The First Nation solar farm generating power and making history
Published Thursday, April 16, 2020 5:51PM CST
(Source: Fisher River Economic Development Corporation)
WINNIPEG -- A seven acre solar power farm in Manitoba is officially up and running in Fisher River Cree Nation.
The first nation says it’s the largest in the province, and the first Indigenous-owned utility scale solar farm in Canada.
Fisher River Cree Nation Chief David Crate said the development of the project is another step in generating revenue for the community. He said the farm has given the community a bigger sense of empowerment and pride.
Over the next 30 years, the 3,000 panel seven acre solar farm will be selling power to Manitoba Hydro.
“We trained I believe 11 individuals in solar installation. So it created a sense of pride also for individuals that were able to take the training and learn the trade,” said Crate.
He said there’s endless possibilities to develop more green energy projects, which means more jobs and revenue for the community of 2,000 people, about two hours north of Winnipeg.
“What it does for Manitoba is it lessens the environmental impact,” he said.
Crate added they have also been sharing their success stories with other first nation communities and hopes they will join in on the production of green energy.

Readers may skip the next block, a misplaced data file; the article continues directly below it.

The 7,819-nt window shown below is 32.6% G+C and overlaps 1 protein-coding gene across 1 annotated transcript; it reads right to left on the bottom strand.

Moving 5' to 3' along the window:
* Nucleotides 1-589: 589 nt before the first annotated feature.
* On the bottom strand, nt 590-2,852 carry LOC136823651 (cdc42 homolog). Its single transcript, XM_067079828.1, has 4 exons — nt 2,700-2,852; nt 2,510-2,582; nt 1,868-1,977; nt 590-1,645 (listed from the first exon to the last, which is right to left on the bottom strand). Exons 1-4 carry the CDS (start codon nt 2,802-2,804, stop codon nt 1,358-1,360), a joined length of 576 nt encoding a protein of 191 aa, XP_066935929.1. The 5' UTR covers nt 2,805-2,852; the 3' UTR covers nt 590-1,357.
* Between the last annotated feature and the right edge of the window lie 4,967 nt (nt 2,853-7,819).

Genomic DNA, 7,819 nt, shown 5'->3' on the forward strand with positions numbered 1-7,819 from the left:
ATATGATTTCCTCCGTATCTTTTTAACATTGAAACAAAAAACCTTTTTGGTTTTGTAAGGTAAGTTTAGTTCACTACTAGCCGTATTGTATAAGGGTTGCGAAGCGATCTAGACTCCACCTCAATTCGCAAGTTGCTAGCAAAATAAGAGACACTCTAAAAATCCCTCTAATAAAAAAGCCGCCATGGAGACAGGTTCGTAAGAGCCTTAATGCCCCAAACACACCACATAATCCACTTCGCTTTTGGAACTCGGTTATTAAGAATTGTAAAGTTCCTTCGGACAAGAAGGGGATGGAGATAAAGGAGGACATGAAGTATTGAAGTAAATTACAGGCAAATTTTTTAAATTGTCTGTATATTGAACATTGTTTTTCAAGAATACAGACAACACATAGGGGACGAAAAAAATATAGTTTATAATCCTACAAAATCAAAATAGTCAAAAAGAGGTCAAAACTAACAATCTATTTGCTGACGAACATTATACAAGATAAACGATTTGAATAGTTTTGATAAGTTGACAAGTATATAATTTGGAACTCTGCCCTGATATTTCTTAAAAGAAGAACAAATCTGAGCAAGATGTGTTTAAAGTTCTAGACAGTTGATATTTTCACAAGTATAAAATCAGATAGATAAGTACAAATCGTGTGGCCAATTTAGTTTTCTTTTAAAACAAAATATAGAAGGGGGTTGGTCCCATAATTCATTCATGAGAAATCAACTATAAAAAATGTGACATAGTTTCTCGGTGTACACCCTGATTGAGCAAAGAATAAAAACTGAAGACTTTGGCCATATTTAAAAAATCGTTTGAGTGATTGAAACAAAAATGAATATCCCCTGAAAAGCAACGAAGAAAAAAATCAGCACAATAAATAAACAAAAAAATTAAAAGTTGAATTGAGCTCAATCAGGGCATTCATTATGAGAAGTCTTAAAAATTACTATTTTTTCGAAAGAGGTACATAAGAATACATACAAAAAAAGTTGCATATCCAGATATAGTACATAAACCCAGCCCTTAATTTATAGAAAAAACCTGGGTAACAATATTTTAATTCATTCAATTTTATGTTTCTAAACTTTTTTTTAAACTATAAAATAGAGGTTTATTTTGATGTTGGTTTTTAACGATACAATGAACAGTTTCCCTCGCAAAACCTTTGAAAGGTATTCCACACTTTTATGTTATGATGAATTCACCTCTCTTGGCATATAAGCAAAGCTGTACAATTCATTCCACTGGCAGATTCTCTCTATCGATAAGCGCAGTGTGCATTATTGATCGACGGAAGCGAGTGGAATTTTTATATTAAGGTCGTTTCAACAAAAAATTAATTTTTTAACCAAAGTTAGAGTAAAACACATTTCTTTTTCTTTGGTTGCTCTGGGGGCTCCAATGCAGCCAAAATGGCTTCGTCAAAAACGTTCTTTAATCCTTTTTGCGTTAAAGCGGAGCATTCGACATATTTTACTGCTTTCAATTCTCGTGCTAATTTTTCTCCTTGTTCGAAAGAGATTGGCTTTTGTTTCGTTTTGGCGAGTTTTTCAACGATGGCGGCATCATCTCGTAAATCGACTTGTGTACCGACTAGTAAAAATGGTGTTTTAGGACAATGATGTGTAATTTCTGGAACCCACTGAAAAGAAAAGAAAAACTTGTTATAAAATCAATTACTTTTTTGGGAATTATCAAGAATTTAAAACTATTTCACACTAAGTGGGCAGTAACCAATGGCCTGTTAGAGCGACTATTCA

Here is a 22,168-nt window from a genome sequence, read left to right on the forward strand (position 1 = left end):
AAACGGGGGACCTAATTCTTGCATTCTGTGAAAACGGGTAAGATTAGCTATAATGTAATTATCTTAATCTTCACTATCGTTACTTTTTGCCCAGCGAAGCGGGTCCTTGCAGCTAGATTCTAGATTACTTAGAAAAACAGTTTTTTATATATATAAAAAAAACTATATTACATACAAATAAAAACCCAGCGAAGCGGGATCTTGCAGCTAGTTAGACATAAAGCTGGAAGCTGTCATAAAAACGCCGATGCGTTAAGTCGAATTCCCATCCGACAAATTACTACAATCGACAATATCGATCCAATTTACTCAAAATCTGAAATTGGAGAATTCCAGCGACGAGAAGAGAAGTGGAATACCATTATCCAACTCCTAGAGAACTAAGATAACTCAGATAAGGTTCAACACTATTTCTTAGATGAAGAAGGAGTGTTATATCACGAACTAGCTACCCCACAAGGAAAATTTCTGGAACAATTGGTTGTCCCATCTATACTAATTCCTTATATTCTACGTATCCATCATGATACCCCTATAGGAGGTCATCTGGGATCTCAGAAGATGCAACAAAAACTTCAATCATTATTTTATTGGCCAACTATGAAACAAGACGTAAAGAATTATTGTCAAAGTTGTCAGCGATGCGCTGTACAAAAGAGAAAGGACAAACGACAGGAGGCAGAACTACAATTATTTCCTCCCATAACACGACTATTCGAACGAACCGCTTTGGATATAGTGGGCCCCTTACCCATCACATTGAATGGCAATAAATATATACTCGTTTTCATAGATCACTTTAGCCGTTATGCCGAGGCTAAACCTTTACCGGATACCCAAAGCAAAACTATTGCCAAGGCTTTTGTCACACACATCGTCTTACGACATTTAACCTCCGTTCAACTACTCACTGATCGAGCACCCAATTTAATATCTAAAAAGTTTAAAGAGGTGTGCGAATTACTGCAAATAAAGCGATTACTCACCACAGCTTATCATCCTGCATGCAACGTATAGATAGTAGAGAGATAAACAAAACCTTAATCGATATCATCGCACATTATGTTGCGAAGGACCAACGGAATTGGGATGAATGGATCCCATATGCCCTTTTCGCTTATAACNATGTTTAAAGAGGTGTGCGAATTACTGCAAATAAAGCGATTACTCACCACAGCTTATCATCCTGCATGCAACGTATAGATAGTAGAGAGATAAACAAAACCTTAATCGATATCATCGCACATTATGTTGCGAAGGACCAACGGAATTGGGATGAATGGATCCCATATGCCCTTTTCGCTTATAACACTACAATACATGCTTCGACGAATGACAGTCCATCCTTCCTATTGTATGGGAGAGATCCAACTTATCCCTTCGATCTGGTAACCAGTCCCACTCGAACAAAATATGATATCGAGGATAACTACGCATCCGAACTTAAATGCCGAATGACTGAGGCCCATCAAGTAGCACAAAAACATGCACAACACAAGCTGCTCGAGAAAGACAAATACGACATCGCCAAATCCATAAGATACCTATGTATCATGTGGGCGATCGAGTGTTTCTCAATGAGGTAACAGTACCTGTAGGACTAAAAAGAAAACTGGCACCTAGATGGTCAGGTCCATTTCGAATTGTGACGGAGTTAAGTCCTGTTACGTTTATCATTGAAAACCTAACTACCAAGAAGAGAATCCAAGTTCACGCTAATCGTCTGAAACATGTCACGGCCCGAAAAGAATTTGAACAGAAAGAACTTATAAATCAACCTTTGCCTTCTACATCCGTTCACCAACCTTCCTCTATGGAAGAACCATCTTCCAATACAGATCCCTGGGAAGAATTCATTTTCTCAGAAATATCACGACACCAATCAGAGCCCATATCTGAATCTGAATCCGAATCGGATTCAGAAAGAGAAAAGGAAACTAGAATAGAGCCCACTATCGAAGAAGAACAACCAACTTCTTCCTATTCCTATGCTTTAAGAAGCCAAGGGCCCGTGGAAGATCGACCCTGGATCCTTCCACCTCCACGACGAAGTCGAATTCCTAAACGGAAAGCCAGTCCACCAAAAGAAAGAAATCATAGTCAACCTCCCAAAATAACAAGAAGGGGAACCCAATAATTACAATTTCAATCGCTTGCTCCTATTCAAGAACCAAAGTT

“What we are trying to create is a discussion. Not only with first nations, but other communities, that it is feasible to undertake these large scale projects,” he said.
W Dusk Energy Group Inc. is an Indigenous-owned firm and partnered with Fisher River to help develop the solar farm. President David Isaac said they finished way ahead of schedule.
“They were actually able to build and install all the panels in less than a week, it was incredible. In fact it was a bit of an issue because we had given ourselves a month. They did it so fast and were so efficient that it caught us off guard,” said Isaac.
He added the speed created a lot of buzz in the solar community and can help create a standard for Indigenous communities. He said a project like this can easily power 250 to 350 homes.
“Every community should have some sort of solar roof top program. Every community should have its own greenhouse operation. It’s really about getting out of the old CMHC INAC designed communities and really decolonizing our communities through (de-centralization),” said Isaac.
“Manitoba Hydro is pleased to partner with Fisher River Cree Nation through a solar purchase agreement. It’s a win-win for our customers and Fisher River, and will add to the ongoing efforts between the utility and Fisher River Cree Nation to advance energy efficiency and economic development in the community,” said Bruce Owen, a spokesperson for Manitoba Hydro.
Crate said the project took more than three years to come to life and cost $2.2 million. He said Western Economic Diversification Canada was a major funder of the project and gave them $1.2 Million. He added while this is new to Manitoba, projects like this can be easily duplicated in other communities.
Looking ahead, Crate said they want to link it to their educational system and foster more interest in green energy development.